Such acclaim meant getting this follow-up off the ground was a lot easier. Yes, Chazelle gets Simmons back in a minor but memorable role, but the key reason I’m so excited is Emma Stone and Ryan Gosling. Their chemistry in Crazy, Stupid, Love a few years ago was terrific. And the thought of them singing and dancing their way through a colour-saturated love letter to classic musicals was too good to resist. 


Some critics have compared it to The Umbrellas of Cherbourg, but never having seen it, I just call it an old fashioned, feelgood, bittersweet joy from start to finish. 

The open number set in a traffic jam sets things up beautifully. Like classic Buffy episode Once More With Feeling, people burst into song and start hoofing at the drop of a hat. It never feels forced, just natural, like singing along to your favourite song while doing the washing up. 

I will confess I am in love with Ms Stone, the actress who stole my heart in Easy A, while few actors are as cool as Gosling. They are essentially fire and ice, her flame-haired actress Mia trying to melt the heart of his glacially charming jazz-loving pianist, Sebastian. 

They are not the best singers or dancers in the world but that naturalism is half the joy. 

Every time the couple are on screen, I’m willing them to get together and live happily ever after. 

The movie is also reminiscent of that knockout scene in (500) Days of Summer, the chronologically challenged romantic comedy with Joseph Gordon-Levitt, in which he dances down the high street with an army of delighted followers, having fallen in love. 

Good support comes from John Legend as Sebastian’s associate, while an audition scene in which Mia sings a story will leave you slack of jaw. 

A special nod must also go the photography, which is a feast for the eyes. All primary colours, and retina-searing beauty, while the editing is often a breathless joy. 

I don’t realise that while watching the preview, LLL is about to grab a record breaking arm-full of Golden Globes across the Pond. All I know is it makes my heart soar on a bleak January evening and I can’t wait to see it again. Or buy the soundtrack. 

With any luck it will also do well at the Oscars and Baftas, but to me and my equally besotted wife, it will always be that bittersweet little film that decided to do something a bit different, and stole our hearts in the process. 

Yes it will look great on Blu-ray in a few months, but do yourself a favour and see it on the biggest screen possible with the best sound system. You’ll be so glad you did.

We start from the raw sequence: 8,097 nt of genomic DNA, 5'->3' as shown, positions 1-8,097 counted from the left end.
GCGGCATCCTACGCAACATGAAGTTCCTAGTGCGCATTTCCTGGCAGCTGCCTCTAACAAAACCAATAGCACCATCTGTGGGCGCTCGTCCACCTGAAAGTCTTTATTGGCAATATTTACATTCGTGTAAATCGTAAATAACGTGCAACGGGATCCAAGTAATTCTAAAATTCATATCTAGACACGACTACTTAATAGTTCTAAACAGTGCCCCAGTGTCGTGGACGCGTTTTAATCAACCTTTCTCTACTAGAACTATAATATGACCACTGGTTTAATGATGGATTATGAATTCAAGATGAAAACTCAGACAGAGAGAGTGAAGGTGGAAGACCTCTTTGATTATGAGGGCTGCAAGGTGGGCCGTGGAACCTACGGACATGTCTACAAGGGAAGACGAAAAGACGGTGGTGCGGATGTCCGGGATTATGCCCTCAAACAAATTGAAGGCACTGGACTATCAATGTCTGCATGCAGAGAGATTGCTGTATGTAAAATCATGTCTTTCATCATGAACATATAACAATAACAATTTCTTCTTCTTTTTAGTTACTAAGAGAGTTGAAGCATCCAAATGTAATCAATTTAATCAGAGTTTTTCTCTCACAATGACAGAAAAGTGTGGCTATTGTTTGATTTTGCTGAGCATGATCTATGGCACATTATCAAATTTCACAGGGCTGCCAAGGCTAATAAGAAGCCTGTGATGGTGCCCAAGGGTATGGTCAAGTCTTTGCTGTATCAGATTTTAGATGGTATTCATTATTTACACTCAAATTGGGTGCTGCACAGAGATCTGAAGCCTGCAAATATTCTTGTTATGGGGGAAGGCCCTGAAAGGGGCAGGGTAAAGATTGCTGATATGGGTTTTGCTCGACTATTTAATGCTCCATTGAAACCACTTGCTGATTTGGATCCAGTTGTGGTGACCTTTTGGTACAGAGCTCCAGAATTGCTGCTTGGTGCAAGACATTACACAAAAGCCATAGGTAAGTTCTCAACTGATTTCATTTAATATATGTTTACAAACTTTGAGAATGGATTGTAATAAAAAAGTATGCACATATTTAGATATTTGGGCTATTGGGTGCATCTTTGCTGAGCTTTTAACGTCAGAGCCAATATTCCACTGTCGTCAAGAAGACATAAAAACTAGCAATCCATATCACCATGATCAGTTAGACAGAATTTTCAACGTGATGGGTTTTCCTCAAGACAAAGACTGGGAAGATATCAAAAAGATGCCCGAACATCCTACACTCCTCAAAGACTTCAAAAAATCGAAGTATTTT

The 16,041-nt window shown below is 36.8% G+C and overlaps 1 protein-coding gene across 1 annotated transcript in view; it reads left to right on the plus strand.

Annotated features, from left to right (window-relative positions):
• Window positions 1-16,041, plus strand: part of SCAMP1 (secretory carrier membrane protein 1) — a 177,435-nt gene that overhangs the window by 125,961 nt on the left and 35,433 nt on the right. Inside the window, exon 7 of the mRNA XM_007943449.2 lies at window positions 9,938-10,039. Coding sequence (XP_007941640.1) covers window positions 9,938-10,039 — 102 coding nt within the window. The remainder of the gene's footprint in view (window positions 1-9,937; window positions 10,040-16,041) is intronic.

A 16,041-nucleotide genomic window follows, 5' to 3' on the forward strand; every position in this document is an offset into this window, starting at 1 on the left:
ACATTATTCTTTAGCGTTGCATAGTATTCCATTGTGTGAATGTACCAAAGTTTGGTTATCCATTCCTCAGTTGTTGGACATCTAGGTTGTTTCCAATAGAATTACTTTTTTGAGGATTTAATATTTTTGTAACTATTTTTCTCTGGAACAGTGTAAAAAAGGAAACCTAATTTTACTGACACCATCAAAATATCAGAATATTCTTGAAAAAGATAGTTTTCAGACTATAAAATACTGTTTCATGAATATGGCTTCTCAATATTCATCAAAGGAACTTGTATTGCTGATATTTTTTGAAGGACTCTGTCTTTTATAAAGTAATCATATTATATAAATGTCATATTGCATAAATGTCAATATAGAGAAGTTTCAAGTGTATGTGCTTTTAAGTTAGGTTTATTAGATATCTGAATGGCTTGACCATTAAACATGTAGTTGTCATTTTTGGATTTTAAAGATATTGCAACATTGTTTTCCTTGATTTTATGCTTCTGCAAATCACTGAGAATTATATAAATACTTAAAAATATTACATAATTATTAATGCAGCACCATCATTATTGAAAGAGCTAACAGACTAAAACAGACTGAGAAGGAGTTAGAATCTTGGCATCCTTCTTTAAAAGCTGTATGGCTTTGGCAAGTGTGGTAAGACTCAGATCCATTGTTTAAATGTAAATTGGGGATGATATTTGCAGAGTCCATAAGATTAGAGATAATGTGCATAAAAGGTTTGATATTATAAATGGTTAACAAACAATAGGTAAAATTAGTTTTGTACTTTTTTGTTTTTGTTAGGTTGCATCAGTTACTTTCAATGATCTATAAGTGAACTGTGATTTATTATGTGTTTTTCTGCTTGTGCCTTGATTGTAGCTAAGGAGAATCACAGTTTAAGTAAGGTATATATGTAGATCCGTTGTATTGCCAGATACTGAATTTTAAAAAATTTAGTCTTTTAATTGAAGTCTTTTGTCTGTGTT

10/10

The Nice Guys – The Review

When your last movie makes more than $1b, two things are certain: getting a green light for the follow up is easy and few people will question whether it needs a bit of work. 

So when Shane Black co wrote and directed The Nice Guys, he must have been buoyant from the success of Iron Man 3 and thought Russell Crowe and Ryan Gosling would be perfect as the 1970s detectives trying to crack the mystery of a dead porn star. 

Alas, they aren’t. 

While both are formidable talents, neither have great comic timing, and both are sold short by the calibre of the script. Yes, there are some great one liners and the whole thing ticks over, but they fail to gel. It’s like Black had some great ingredients for a loaf of bread but didn’t add enough yeast. 

The old adage ’If it bends it’s funny, if it breaks it’s not’ is shattered pretty early along with Gosling’s arm by Crowe’s chunky detective. 

One of the funniest scenes is Gosling trying to threaten Crowe in a toilet cubicle. Not so easy with RG’s trousers round his ankles and an arm in plaster. 

It’s moments such as this that hint at what a great movie TNG could have been. 

But Black milks the moment of Gosling discovering a dead body, gasping for comic effect but failing to raise a titter. 

The director works well with child actors as he proved with IM3; the dynamic between Robert Downey Jnr and Ty Simpkins, so little wonder he got the Jurassic World actor back for the opening scene. 

Gosling’s screen daughter, Angourie Rice, also works well here, 13 going on 33 like Natalie Portman in Leon. 

I suspect Black had penned the script years ago, popped it in a drawer and then dusted it down when given a green light to do whatever he liked. Though cut from the same cloth as his mid noughties cracker Kiss Kiss Bang Bang, Crowe and Gosling combined fail to spark like Downey Jnr and Val Kilmer in that movie. 

By the third act I was pretty bored; there was too much going on and I didn’t really care about any of the characters. 

By the epilogue, the whole thing fizzled out like Black had just given up. It’s a long time since I’d felt that underwhelmed by a movie finale… until I saw Warcraft a couple of hours later. 

But that’s another story.